Not quite knowing where to begin, I simply told her about my week: On Saturday, my 9-year-old and I slogged our way through the “Choose to Refuse” booklet about – you guessed it – drugs, tobacco and alcohol and I learned that ‘Special K’ is more than a breakfast cereal….We spent the better part of last Sunday afternoon and Thursday evening attending open houses at two private high schools with the 8th grader and learning to stay more or less in the background (not that we can afford private high school without forgoing groceries for four years, mind you, but one can browse)….Fall season baseball started and one of my kids (I promised not to say which) took three days to work up the courage to tell me he needed a bigger size athletic cup….my 13-year-old came scouting for new books to read (sorry, novels) on the shelves of my writing office…the 4th grader has started to hand-in-hand with me on the two blocks from where we park our car only until we get to the corner where he turns to the school, then abruptly yanks his hand out -- and is that a bit of a strut I detect in his stride as he waves `bye?...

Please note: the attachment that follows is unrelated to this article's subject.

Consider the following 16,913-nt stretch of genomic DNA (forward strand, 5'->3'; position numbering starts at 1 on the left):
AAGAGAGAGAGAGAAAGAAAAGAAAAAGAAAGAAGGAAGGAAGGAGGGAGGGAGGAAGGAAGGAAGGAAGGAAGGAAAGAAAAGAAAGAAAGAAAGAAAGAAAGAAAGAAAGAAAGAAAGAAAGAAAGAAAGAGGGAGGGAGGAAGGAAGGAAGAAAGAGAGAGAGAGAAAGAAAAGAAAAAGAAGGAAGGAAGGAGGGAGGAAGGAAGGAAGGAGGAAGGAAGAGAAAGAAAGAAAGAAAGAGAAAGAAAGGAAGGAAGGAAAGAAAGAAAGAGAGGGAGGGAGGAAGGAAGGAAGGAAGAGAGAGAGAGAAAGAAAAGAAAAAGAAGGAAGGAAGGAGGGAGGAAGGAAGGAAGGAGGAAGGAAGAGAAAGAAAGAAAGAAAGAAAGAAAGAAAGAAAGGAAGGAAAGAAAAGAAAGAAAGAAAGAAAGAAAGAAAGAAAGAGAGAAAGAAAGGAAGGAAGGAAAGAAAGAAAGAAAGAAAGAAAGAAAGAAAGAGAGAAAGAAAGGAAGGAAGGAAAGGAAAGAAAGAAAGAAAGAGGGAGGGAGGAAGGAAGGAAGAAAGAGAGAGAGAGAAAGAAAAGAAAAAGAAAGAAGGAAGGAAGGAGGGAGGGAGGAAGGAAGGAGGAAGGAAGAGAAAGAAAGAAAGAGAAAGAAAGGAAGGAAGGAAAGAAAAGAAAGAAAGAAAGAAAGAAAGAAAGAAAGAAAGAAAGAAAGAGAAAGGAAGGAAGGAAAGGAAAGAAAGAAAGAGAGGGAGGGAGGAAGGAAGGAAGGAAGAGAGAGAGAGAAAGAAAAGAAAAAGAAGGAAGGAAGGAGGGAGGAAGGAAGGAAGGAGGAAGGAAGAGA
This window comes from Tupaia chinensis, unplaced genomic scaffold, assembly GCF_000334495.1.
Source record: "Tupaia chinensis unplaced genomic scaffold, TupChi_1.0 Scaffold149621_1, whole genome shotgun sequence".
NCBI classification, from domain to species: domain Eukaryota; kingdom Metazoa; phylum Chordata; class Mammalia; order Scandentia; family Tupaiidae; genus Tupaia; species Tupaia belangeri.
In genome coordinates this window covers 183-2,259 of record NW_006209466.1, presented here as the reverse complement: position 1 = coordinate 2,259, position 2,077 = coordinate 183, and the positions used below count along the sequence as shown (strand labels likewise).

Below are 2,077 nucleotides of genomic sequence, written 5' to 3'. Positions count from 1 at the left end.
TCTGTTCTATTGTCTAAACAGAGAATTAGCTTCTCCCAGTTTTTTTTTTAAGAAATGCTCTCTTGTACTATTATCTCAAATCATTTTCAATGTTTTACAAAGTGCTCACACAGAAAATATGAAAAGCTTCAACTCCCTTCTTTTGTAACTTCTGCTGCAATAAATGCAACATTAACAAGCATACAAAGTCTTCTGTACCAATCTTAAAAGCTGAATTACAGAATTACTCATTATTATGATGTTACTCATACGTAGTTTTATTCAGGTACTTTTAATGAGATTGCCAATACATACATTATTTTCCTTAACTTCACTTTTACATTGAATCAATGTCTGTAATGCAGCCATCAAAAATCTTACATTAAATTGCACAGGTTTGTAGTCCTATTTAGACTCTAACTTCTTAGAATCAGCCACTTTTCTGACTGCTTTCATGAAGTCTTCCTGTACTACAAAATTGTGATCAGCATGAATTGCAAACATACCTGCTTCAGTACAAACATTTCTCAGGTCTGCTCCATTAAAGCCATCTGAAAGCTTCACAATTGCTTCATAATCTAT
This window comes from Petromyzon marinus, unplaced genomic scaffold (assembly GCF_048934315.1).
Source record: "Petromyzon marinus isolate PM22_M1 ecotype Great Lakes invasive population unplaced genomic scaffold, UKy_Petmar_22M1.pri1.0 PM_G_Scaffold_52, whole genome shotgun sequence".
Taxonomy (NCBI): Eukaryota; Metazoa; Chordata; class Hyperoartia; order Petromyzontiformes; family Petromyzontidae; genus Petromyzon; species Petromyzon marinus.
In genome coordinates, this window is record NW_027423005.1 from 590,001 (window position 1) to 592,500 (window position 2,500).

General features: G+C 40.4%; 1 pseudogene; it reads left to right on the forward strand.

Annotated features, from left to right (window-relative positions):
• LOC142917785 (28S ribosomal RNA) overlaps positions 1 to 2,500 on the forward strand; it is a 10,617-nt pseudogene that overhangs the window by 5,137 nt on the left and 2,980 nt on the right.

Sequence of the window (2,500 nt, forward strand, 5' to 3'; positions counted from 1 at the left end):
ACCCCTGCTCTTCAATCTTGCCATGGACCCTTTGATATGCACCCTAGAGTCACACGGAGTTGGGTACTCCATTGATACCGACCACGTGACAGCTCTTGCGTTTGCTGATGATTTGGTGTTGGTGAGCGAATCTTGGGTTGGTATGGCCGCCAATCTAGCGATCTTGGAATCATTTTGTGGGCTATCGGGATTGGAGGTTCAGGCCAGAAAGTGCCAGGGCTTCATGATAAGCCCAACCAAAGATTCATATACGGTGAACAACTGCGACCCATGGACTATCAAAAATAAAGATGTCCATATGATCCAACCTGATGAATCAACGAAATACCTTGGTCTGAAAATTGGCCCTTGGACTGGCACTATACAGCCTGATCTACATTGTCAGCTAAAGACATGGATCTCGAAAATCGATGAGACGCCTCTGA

All of which is just fine, expected and very normal.

But the thing that made me cry – most recently, that is – was when I was heading out the other day for the annual community pumpkin sale and I asked who was coming along – more as a formality, because after all, wasn’t everyone? – and not a single male in the household spoke up.

And while this meant I could pick out any pumpkin I wanted without anyone arguing that it was too lopsided, too round, too square, too big, too large, too orange, not orange enough… hit me: I don’t have “little” children anymore.


Tuesday, August 21, 2007

We Go Together

This was the summer my husband and I decided that we were not going to spend hundreds (thousands!) of dollars signing up our kids up for summer "camp" programs to keep them busy a few hours a day. Since I work at home, we reasoned, and we have a semi-large house, and since our boys are not little kids anymore in need of constant entertainment, and since we have a fenced backyard and more toys, games and sports equipment than Target, it would be a good thing, a very good thing, for the boys to learn to keep themselves occupied on their own wits.

Besides, I was determined not to sacrifice this precious gift of 10 weeks of unscheduled unhurried free time. I just didn't want to forsake the kids' and my own delicious right to sleep in, and I liked the idea of not resorting to a no-frills, shortened summer vacation at a relative's house because most of the disposable bucks will have been sucked up for "camp."